The inglorious pun! Dryden called it the “lowest and most groveling kind of wit.” To Ambrose Bierce it was a “form of wit to which wise men stoop and fools aspire.” Universal experience confirms the adage that puns don’t make us laugh, but groan. It is said that Caligula ordered an actor to be roasted alive for a bad pun. (Some believe he was inclined to extremes.)You can read the rest here. As Susan points out, "a pun's wit and entertainment is in the very groan that it produces."
Addison defined the pun as a “conceit arising from the use of two words that agree in the sound, but differ in the sense.” “Energizer Bunny Arrested! Charged with Battery.” No laugh? Q.E.D. Puns are the feeblest species of humor because they are ephemeral: whatever comic force they possess never outlasts the split second it takes to resolve the semantic confusion. Most resemble mathematical formulas: clever, perhaps, but hardly occasion for knee-slapping. The worst smack of tawdriness, even indecency, which is why puns, like off-color jokes, are often followed by apologies. Odds are that a restaurant with a punning name — Snacks Fifth Avenue, General Custard’s Last Stand — hasn’t acquired its first Michelin star.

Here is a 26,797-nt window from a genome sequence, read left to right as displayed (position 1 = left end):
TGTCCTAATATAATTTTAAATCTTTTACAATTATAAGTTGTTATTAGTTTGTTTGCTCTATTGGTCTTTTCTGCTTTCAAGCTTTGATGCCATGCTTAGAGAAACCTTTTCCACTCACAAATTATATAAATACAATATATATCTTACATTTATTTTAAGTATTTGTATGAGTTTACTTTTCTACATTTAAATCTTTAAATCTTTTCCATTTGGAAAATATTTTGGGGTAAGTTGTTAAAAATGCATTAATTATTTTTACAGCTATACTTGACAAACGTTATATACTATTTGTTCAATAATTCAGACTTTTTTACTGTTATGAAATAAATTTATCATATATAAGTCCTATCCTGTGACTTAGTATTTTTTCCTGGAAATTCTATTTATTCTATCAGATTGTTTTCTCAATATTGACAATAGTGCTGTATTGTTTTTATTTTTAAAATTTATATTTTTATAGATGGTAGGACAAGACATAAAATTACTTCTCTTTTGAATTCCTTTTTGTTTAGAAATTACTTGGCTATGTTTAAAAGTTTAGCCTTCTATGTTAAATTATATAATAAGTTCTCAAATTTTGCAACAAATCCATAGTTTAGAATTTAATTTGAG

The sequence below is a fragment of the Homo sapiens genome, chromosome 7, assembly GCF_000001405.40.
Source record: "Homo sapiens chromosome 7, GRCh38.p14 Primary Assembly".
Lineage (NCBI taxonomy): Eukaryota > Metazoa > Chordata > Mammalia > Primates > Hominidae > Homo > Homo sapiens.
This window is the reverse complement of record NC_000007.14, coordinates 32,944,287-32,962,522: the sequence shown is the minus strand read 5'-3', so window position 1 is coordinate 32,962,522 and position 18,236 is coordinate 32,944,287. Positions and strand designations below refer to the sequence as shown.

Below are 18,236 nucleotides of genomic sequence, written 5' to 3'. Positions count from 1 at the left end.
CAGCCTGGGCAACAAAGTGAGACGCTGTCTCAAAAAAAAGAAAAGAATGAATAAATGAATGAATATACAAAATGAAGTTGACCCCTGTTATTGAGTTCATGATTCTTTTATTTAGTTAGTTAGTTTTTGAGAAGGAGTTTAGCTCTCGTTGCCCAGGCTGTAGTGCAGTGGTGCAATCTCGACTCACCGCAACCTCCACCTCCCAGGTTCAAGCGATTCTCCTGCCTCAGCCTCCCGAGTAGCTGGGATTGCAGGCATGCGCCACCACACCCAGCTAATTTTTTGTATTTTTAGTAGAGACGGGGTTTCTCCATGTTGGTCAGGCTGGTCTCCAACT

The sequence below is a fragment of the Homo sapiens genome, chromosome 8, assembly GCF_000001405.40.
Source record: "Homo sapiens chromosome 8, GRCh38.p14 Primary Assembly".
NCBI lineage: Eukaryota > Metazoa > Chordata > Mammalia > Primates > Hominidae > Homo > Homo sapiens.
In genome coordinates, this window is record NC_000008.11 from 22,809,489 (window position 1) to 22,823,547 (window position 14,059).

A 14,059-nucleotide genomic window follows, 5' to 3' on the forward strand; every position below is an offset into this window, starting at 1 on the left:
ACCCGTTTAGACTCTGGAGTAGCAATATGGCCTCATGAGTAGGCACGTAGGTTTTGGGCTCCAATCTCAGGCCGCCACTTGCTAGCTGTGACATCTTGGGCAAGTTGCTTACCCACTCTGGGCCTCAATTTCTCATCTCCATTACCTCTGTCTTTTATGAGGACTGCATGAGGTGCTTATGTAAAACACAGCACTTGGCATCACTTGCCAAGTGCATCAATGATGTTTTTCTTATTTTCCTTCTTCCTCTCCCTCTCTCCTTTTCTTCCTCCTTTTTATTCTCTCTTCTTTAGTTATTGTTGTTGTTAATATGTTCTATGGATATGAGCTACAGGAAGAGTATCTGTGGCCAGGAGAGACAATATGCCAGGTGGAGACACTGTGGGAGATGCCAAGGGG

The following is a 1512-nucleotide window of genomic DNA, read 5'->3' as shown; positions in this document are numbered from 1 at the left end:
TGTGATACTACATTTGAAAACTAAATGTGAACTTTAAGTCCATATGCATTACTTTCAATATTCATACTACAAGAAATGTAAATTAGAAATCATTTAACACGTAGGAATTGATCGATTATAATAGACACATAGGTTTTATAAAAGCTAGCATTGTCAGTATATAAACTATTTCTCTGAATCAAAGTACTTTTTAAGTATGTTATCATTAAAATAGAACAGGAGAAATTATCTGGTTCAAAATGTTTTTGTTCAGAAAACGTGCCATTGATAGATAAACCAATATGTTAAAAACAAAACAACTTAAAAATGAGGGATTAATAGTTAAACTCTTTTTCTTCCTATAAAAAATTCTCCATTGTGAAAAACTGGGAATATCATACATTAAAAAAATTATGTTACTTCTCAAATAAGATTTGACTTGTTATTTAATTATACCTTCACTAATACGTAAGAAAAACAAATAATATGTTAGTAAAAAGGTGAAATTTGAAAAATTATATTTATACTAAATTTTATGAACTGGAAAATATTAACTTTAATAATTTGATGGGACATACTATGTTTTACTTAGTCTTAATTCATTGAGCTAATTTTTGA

My predilection for puns has me and my blog landing into a soup often (pun fully intended), if one were to go by the weird keywords or search phrases that I get. I've left off the usual risque ones so here are a pick of the past few days:
"I was just sitting there, eating my soup"
"Caterpillar in my soup"
"Can turnip greens be used in wedding soup"
"My love is alive summer begins"
"How we came alive"
Keywords Humour Slice of Life